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The layout is a small Southern Region station during the first four years of British Railways from '48-52.

Wednesday, 1 December 2021

The 'Hoppers'

I wonder if a K10 can be used rather than the L11 30173 shown here at Grateley on the Salisbury line. There was a junction to the line to Bulford army camp hence the tank.

 L11 30173 withdrawn 05/1951

 K10 30382 withdrawn 08/1950

According to Dendy Marshall, the main differences between the K10 "Small Hoppers" and the L11 "Large Hoppers" were:

  • K10, 9-foot (2.743 m) coupling rods and C8 type boiler
  • L11, 10-foot (3.048 m) coupling rods and T9 type boiler

Following his K10 class of 1897, Dugald Drummond produced another 4-4-0 using the same firebox though with a coupled wheelbase 1' longer at 10' 0", the L11 class, in 1903. Whilst the K10s were known as "Small Hoppers", the L11s were the "Large Hoppers". The class was designed due to the need for tender engines to work slow passenger, van, or pick-up goods traffic. The L11s had the excellent, free-steaming, boiler from his most successful of all passenger locomotives, the T9 class of 1899. Despite the smaller wheels fitted (5' 7" against the T9's 6' 7") these excellent mixed traffic locos could more than hold their own when called upon to help out the Greyhounds with summer Saturday holiday traffic. 29 of the 40 members of the class were coupled to Drummond's 6 wheel outside framed tender whilst the other eleven had 4,000 gallon bogie tenders. As time progressed more and more of the class were given the bogie tender (through interchange with T9s) until all bar two, numbers 440 and 441, were so fitted. These two were the only two of the class to have Westinghouse brake control (until some time between 1931 and 1936) as well as the vacuum brake, the remainder of the class having vacuum only.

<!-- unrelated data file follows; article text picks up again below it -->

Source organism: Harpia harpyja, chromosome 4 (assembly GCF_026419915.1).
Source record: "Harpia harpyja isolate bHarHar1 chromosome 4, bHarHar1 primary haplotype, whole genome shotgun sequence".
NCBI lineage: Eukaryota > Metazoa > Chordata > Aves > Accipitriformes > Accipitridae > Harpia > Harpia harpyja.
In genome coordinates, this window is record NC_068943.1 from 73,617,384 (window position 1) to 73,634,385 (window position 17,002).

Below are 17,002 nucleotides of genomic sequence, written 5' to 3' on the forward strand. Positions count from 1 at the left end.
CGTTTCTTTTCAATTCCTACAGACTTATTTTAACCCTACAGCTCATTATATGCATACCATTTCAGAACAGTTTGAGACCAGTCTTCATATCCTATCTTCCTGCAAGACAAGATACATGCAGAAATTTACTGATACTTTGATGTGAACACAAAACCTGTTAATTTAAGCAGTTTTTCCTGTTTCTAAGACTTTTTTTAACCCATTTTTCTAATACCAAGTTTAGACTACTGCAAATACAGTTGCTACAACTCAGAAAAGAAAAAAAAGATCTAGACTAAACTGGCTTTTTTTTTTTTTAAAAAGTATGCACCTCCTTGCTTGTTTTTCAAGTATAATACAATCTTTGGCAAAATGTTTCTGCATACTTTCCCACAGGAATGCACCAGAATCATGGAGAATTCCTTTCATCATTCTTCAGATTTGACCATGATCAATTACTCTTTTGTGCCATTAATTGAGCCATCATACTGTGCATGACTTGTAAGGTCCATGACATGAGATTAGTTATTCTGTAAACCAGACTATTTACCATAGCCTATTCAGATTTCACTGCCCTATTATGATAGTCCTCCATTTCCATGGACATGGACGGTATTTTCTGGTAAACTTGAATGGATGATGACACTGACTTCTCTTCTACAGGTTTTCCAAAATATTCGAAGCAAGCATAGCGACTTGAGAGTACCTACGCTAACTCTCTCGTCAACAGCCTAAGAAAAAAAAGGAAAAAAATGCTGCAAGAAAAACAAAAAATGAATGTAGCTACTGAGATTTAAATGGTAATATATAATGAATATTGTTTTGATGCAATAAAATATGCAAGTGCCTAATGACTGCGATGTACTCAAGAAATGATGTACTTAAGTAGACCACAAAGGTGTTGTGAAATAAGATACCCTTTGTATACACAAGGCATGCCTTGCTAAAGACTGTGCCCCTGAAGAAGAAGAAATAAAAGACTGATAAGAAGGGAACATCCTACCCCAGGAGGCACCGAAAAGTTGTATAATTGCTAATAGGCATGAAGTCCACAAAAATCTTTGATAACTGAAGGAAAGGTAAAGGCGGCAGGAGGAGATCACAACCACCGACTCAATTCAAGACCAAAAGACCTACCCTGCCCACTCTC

Their one drawback was the marine type big ends, as fitted to the T9s, which for some reason were a big problem on the L11s, resulting in them not being worked quite as hard as the T9s were. Unlike the T9s, and many of Drummond's other classes, the L11s were not subsequently superheated and, although they remained on their "home territory" after the formation of the Southern Railway, some were sent to Ashford for repair. The whole class lasted into British Railways' days, but only just! Withdrawals started in February 1949 and by October 1952 the whole class had gone.

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